843 ex-soldiers called up are no-shows, Army says
WASHINGTON — (AP) More than 800 former soldiers have failed to comply with Army orders to get back in uniform and report for duty in Iraq or Afghanistan, the Army said Friday. That is more than one-third of the total who were told to report to a mobilization station by Oct. 17.
Three weeks ago, the number stood at 622 amid talk that any who refused to report for duty could be declared absent without leave. Refusing to report for duty normally would lead to AWOL charges, but the Army is going out of its way to resolve these cases as quietly as possible.
In all, 4,166 members of the Individual Ready Reserve have received mobilization orders since July 6, of which 2,288 were to have reported by Oct. 17. The others are to report in coming weeks and months.
Of those due to have reported by now, 1,445 have done so, but 843 have neither reported nor asked for a delay or exemption. That no-show rate of 37 percent is roughly in line with the one-third rate the Army had forecast when it began the mobilization to fill positions in regular and reserve units.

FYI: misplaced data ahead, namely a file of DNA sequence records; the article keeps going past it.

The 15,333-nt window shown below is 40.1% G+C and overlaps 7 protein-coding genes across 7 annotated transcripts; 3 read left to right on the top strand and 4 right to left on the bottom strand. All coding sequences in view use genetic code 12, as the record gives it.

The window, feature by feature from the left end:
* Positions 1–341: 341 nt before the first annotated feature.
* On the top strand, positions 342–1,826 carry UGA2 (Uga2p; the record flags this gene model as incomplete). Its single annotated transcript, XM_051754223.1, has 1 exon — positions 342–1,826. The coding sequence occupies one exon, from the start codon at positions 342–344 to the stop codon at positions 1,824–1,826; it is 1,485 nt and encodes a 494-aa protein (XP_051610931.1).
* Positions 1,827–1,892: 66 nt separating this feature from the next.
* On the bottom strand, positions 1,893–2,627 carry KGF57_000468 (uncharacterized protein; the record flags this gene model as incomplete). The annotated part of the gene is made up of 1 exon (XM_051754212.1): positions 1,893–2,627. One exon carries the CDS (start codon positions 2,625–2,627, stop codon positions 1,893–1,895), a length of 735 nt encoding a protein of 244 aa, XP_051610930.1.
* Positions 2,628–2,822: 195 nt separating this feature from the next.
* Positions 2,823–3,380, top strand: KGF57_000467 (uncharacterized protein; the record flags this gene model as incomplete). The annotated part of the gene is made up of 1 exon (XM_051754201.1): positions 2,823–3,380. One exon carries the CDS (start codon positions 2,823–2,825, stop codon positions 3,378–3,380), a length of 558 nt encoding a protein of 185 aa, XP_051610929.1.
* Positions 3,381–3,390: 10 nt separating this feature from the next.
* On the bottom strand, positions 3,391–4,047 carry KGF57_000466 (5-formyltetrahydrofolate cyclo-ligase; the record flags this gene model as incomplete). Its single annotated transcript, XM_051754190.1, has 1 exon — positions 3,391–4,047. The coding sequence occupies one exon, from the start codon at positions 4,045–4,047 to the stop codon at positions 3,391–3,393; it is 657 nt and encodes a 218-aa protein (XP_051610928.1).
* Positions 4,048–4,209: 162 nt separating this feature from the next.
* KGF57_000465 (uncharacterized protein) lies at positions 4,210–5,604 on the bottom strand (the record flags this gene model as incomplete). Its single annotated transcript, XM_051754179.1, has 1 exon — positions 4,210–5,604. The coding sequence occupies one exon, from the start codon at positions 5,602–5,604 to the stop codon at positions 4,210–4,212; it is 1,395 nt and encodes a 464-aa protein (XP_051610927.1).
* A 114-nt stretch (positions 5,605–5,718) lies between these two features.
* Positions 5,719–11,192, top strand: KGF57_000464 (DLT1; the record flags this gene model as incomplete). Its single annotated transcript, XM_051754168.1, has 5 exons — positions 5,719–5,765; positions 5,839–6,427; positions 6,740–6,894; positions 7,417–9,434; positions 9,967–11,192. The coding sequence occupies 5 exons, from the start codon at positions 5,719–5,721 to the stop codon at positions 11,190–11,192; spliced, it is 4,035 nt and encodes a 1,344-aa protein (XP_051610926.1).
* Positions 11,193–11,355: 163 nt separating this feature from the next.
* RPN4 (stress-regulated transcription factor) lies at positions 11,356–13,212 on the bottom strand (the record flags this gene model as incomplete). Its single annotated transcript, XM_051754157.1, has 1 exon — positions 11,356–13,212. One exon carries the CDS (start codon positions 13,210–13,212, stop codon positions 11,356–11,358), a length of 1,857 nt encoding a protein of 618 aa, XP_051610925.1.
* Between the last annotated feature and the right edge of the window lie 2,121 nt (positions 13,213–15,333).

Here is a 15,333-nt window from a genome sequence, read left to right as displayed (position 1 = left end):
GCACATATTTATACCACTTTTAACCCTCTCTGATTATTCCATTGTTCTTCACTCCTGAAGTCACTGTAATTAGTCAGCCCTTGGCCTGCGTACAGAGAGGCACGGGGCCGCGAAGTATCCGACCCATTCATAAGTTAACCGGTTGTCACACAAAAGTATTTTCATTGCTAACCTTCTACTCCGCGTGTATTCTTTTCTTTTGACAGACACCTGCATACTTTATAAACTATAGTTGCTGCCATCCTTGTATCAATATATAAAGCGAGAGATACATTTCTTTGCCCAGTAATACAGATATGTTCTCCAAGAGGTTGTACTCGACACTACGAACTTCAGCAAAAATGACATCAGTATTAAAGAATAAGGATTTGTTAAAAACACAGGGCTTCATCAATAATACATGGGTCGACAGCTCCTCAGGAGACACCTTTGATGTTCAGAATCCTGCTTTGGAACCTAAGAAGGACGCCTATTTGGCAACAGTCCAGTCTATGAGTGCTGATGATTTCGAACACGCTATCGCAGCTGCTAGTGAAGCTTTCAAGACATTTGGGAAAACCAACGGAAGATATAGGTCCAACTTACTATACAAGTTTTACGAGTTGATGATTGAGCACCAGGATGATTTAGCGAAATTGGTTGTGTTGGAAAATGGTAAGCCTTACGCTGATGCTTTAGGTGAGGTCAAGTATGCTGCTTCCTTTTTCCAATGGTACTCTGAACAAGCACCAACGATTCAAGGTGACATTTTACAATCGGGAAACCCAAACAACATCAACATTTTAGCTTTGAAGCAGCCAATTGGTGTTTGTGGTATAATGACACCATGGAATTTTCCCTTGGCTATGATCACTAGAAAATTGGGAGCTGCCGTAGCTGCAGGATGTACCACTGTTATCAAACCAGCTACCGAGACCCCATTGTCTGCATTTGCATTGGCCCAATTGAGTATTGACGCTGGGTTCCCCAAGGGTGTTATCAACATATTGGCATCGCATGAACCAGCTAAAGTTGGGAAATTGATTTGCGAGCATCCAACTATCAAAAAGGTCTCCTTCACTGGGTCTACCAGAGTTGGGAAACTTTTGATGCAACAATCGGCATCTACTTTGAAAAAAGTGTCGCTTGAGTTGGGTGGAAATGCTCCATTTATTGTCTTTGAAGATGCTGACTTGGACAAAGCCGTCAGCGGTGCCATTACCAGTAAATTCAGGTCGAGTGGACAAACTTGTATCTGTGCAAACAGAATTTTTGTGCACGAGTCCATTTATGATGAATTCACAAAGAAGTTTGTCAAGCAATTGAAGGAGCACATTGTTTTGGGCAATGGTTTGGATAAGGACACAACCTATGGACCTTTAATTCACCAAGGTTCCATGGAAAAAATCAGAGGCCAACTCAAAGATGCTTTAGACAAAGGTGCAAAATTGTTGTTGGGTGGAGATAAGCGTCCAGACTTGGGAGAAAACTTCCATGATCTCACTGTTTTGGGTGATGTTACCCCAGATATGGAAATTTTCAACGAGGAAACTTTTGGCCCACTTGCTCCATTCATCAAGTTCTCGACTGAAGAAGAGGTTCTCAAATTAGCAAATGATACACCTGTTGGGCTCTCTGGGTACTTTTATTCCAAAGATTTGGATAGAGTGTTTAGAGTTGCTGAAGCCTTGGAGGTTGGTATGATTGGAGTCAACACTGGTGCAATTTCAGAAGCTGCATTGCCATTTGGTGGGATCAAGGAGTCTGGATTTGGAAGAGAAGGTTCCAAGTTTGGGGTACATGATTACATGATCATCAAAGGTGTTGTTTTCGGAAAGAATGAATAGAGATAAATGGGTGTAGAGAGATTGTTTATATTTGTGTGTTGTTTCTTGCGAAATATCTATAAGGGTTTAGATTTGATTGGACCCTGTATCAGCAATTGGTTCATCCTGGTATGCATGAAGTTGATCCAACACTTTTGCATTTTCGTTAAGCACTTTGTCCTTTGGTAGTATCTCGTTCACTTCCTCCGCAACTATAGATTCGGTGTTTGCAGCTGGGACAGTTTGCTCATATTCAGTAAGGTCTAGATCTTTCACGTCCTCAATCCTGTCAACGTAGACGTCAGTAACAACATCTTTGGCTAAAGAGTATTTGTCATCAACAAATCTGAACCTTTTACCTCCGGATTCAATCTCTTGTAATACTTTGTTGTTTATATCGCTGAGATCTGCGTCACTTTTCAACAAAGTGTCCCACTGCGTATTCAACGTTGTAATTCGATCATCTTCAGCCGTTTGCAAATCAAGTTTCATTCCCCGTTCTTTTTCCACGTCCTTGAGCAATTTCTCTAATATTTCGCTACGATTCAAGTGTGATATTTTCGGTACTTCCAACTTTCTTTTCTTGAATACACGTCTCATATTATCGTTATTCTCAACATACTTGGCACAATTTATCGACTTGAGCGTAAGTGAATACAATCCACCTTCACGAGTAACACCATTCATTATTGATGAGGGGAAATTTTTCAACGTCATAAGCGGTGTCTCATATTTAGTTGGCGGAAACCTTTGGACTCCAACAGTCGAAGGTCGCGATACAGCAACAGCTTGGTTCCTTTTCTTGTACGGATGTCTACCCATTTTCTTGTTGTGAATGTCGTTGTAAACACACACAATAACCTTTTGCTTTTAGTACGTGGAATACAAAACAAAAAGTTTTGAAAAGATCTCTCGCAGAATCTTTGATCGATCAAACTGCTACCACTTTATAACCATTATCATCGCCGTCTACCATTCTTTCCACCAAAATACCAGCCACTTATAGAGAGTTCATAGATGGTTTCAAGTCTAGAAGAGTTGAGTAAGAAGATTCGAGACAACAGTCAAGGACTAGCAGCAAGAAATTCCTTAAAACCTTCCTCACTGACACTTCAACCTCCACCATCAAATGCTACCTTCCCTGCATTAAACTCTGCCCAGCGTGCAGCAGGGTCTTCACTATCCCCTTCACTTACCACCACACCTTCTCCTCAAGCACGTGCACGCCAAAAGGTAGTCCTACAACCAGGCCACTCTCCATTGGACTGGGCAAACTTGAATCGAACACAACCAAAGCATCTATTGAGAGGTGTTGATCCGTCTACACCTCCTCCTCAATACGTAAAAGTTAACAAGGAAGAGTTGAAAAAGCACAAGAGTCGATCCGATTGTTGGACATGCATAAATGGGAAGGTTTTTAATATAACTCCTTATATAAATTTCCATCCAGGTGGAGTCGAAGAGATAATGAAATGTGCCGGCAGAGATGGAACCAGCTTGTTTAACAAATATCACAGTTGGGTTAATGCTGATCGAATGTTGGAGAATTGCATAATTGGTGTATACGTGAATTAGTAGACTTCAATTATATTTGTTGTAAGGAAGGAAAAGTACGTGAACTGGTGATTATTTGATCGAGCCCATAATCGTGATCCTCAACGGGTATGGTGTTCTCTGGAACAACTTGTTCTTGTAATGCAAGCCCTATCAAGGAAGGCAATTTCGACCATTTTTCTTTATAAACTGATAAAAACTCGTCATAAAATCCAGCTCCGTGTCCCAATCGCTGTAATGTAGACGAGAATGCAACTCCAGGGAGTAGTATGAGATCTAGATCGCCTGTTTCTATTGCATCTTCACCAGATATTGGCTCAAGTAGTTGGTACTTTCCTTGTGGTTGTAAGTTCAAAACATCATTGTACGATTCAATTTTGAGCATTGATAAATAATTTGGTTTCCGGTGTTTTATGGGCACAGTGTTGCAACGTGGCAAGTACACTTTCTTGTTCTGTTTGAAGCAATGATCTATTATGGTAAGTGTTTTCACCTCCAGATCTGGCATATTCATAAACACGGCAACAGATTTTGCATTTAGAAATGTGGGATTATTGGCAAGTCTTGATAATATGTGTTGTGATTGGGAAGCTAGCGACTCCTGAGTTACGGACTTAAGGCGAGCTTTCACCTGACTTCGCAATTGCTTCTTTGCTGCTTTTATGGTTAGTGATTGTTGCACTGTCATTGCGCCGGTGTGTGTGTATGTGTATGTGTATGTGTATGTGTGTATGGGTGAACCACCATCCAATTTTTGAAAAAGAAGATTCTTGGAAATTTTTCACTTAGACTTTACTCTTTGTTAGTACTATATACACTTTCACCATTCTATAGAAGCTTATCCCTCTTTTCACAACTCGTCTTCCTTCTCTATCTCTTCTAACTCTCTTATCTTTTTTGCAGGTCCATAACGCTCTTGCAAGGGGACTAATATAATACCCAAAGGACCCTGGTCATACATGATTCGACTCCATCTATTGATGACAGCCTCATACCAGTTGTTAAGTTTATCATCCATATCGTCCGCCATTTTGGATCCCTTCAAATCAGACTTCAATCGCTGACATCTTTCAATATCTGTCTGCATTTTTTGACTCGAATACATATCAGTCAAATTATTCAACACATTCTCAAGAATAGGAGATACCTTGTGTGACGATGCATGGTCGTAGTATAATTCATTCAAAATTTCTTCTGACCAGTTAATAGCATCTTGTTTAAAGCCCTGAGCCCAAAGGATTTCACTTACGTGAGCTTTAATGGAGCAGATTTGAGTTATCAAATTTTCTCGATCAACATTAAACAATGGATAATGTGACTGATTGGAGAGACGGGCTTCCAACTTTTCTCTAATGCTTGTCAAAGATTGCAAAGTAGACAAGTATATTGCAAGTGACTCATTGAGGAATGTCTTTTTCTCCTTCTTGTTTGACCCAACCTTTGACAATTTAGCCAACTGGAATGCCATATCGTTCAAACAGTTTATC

Of the 843, the Army has had follow-up contact with 383 and is seeking to resolve their cases, according to figures made public Friday. For the 460 others, ”we are still working to establish positive contact,” the Army said. Some may not have received the mailed orders.
Members of the Individual Ready Reserve, or IRR, are rarely called to active duty. The last time was 1990, when nearly 20,000 were mobilized. IRR members are people who were honorably discharged after finishing their active-duty tours, usually four to six years, but remained in the IRR for the rest of the eight-year commitment they made when they joined the Army. They are separate from the reserve troops who are more routinely mobilized — the National Guard and Reserve.
The Marine Corps, meanwhile, said Friday that a Marine killed in western Iraq last week, Sgt. Douglas E. Bascom, 25, of Colorado Springs, Colo., was a member of the Individual Ready Reserve. He was the first IRR Marine to die in Iraq, said Gunnery Sgt. Kristine Scharber, a spokeswoman at Marine Corps headquarters in the Pentagon.
Army officials said they were uncertain whether any of their IRR members have been killed in Iraq.